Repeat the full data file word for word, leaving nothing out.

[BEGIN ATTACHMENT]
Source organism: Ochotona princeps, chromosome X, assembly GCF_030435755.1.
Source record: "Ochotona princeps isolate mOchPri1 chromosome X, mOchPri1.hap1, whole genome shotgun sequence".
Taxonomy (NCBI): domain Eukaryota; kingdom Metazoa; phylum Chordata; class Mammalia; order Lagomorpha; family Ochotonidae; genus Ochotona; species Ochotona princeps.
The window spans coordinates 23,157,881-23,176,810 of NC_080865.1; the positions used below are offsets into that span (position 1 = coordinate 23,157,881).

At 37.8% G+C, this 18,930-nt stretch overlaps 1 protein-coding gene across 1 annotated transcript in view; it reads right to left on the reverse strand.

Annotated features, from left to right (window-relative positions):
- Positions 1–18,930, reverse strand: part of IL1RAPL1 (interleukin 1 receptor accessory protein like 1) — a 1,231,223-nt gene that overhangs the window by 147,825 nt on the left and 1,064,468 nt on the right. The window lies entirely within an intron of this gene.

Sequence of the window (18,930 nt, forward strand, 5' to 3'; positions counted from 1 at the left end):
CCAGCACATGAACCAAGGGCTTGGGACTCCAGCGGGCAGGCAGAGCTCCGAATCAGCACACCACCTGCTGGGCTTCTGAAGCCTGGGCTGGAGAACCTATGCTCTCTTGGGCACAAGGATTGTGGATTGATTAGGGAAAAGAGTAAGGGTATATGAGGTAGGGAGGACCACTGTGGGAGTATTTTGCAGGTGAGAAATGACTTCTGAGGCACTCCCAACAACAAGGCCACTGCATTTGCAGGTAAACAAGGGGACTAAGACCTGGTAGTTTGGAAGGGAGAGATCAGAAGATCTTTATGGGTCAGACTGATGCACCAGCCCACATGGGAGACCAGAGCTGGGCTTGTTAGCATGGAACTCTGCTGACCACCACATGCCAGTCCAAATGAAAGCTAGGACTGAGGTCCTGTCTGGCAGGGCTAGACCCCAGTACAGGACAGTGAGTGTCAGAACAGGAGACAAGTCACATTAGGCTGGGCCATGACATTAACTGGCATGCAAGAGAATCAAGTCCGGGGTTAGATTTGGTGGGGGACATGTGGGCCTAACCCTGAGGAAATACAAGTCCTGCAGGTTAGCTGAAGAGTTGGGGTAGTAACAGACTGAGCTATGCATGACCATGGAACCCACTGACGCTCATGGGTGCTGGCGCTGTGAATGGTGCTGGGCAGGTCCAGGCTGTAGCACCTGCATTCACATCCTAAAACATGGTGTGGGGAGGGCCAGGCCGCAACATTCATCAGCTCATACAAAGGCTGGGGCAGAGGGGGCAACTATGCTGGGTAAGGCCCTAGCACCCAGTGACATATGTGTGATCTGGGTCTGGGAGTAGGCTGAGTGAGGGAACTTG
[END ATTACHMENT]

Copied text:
Source organism: Ochotona princeps, chromosome X, assembly GCF_030435755.1.
Source record: "Ochotona princeps isolate mOchPri1 chromosome X, mOchPri1.hap1, whole genome shotgun sequence".
Taxonomy (NCBI): domain Eukaryota; kingdom Metazoa; phylum Chordata; class Mammalia; order Lagomorpha; family Ochotonidae; genus Ochotona; species Ochotona princeps.
The window spans coordinates 23,157,881-23,176,810 of NC_080865.1; the positions used below are offsets into that span (position 1 = coordinate 23,157,881).

At 37.8% G+C, this 18,930-nt stretch overlaps 1 protein-coding gene across 1 annotated transcript in view; it reads right to left on the reverse strand.

Annotated features, from left to right (window-relative positions):
- Positions 1–18,930, reverse strand: part of IL1RAPL1 (interleukin 1 receptor accessory protein like 1) — a 1,231,223-nt gene that overhangs the window by 147,825 nt on the left and 1,064,468 nt on the right. The window lies entirely within an intron of this gene.

Sequence of the window (18,930 nt, forward strand, 5' to 3'; positions counted from 1 at the left end):
CCAGCACATGAACCAAGGGCTTGGGACTCCAGCGGGCAGGCAGAGCTCCGAATCAGCACACCACCTGCTGGGCTTCTGAAGCCTGGGCTGGAGAACCTATGCTCTCTTGGGCACAAGGATTGTGGATTGATTAGGGAAAAGAGTAAGGGTATATGAGGTAGGGAGGACCACTGTGGGAGTATTTTGCAGGTGAGAAATGACTTCTGAGGCACTCCCAACAACAAGGCCACTGCATTTGCAGGTAAACAAGGGGACTAAGACCTGGTAGTTTGGAAGGGAGAGATCAGAAGATCTTTATGGGTCAGACTGATGCACCAGCCCACATGGGAGACCAGAGCTGGGCTTGTTAGCATGGAACTCTGCTGACCACCACATGCCAGTCCAAATGAAAGCTAGGACTGAGGTCCTGTCTGGCAGGGCTAGACCCCAGTACAGGACAGTGAGTGTCAGAACAGGAGACAAGTCACATTAGGCTGGGCCATGACATTAACTGGCATGCAAGAGAATCAAGTCCGGGGTTAGATTTGGTGGGGGACATGTGGGCCTAACCCTGAGGAAATACAAGTCCTGCAGGTTAGCTGAAGAGTTGGGGTAGTAACAGACTGAGCTATGCATGACCATGGAACCCACTGACGCTCATGGGTGCTGGCGCTGTGAATGGTGCTGGGCAGGTCCAGGCTGTAGCACCTGCATTCACATCCTAAAACATGGTGTGGGGAGGGCCAGGCCGCAACATTCATCAGCTCATACAAAGGCTGGGGCAGAGGGGGCAACTATGCTGGGTAAGGCCCTAGCACCCAGTGACATATGTGTGATCTGGGTCTGGGAGTAGGCTGAGTGAGGGAACTTG